Nowadays, St. Patrick’s Day is known as a day of revelry, represented by leprechauns, green attire, rollicking Irish music, and adult beverages. It’s become a day enjoyed by many, not just the Irish. But St. Patrick’s Day wasn’t always celebrated this way. In fact, its history shows that many of the things associated with March 17th today have nothing at all to do with the story of St. Patrick. Let’s take a look at that story, plus some fun activities you and your homeschool students can enjoy this St. Patty’s Day!
The Story of St. Patrick
Saint Patrick is the patron saint and national apostle of Ireland. Born in Britain in the 5th century, Patrick was 16 when he was taken prisoner by Irish raiders and transported to Ireland. After six years of working in solitude, during which he turned to faith and became a devout Christian, he was able to escape his captor and found passage back to Britain. However, Patrick eventually returned to Ireland, believing he was called upon by an angel to become a missionary. After joining the priesthood and being ordained a bishop, Patrick returned to Ireland in 433 where he converted the Irish to Christianity, making them “people of God.” He performed mass baptisms and confirmations in his tireless efforts to serve his Lord.
Patrick died on March 17, 461, and soon after, received the designation of “Saint.” By the end of the seventh century, he’d become a legendary figure. Among the many extraordinary feats St. Patrick may or may not have done are:
- driving Ireland’s snakes into the sea to their destruction (Ireland has always been snake-free, so this is most likely a metaphor for the cleansing of Ireland by chasing paganism from the island),
- raising 33 people from the dead,
- and praying for food for hungry sailors traveling by land through a desolate era–miraculously, a herd of swine appeared.
But perhaps the best-known story comes from St. Patrick explaining the concept of the Holy Trinity by using a shamrock, which became the well-recognized symbol of St. Patrick’s Day.
Why St. Patrick’s Day Is Celebrated the Way It Is
So, why do people celebrate St. Patrick’s Day with parades, dancing, music, and pints of ale? March 17 in Ireland started as a holy day to celebrate the feast of St. Patrick, and it also falls within Lent, when many Catholics give up their vices. But this was a day to celebrate, so it was considered a one-day reprieve from Lent–and let’s just say that celebrants took full advantage of this lone day of freedom. Much food was eaten, many dances were danced, and several glasses were raised.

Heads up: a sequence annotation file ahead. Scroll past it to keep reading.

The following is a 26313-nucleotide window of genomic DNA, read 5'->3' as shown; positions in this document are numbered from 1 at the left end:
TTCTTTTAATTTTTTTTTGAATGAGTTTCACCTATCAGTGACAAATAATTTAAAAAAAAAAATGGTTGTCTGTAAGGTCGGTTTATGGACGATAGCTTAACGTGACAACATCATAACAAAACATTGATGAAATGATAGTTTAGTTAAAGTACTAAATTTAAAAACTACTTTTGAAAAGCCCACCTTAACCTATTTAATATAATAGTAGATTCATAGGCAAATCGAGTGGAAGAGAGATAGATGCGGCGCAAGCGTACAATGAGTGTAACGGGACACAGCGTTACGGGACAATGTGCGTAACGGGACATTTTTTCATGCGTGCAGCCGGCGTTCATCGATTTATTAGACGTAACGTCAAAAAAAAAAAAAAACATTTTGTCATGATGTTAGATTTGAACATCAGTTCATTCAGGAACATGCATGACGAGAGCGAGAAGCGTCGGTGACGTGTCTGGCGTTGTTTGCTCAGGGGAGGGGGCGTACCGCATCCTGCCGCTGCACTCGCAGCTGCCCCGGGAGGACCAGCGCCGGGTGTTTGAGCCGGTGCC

Many accounts have the first St. Patrick’s Day observation and celebration in America beginning as early as 1600. As more and more Irish emigrated to the United States over the next couple of centuries, these celebrations became a national phenomenon. Boston’s first official St. Patrick’s Day parade took place in Boston in 1737, followed by New York City in 1762. In fact, New York’s 5th Avenue parade is the largest in the country today. Chicago’s first parade was held in 1862 and 100 years later, the city began dyeing the Chicago River green, making for an ultra-festive atmosphere! During the 1840s, the Irish reached Canada and Australia as the potato famine forced starving families off the Emerald Isle, bringing their St. Patty’s Day festivities with them. Today, the holiday is celebrated by millions, many of whom aren’t even Irish! After all, who wants to pass up the opportunity to sing, dance, eat, and drink green beer? But St. Patrick’s Day celebrations don’t need to be for adults only. Check out some fun St. Patty’s Day-inspired activities your kids can enjoy!
St. Patrick’s Day Activities
There are lots of fun (and free!) Irish-themed activities for younger kids to learn from and enjoy. Education.com has a huge variety from which parents and teachers can pick, many green and full of the luck o’ the Irish!
- Celtic letters: Let your little one practice some Irish penmanship with these beautiful downloadable Celtic letters.
- Shamrock necklaces: Rather than spend money on Irish accessories for St. Patty’s Day, you and your kids can create these pretty–and green–shamrock necklaces!
- Potato pancakes: St. Patrick’s Day just isn’t complete without some Irish food! So get your child in the kitchen to help you make some potato pancakes! Cooking is the perfect way to combine education and fun–with a delicious result at the end.
- Blarney Stone: Teach your child the history of the Blarney Stone by creating this cool keepsake!
- Leprechaun hat centerpiece: Your St. Patrick’s Day feast isn’t complete without an adorable leprechaun hat centerpiece holding some flowers at the center of your table.
- Shamrock milkshake: A yummy snack, this mint- and pistachio-flavored shamrock milkshake is fun to make with your child, and it can be easily modified to a vegan recipe if desired.
Now you know the history of St. Patrick’s Day and some fun ways to commemorate it. What are some of your favorite St. Patty’s traditions or activities? Share below in the comments!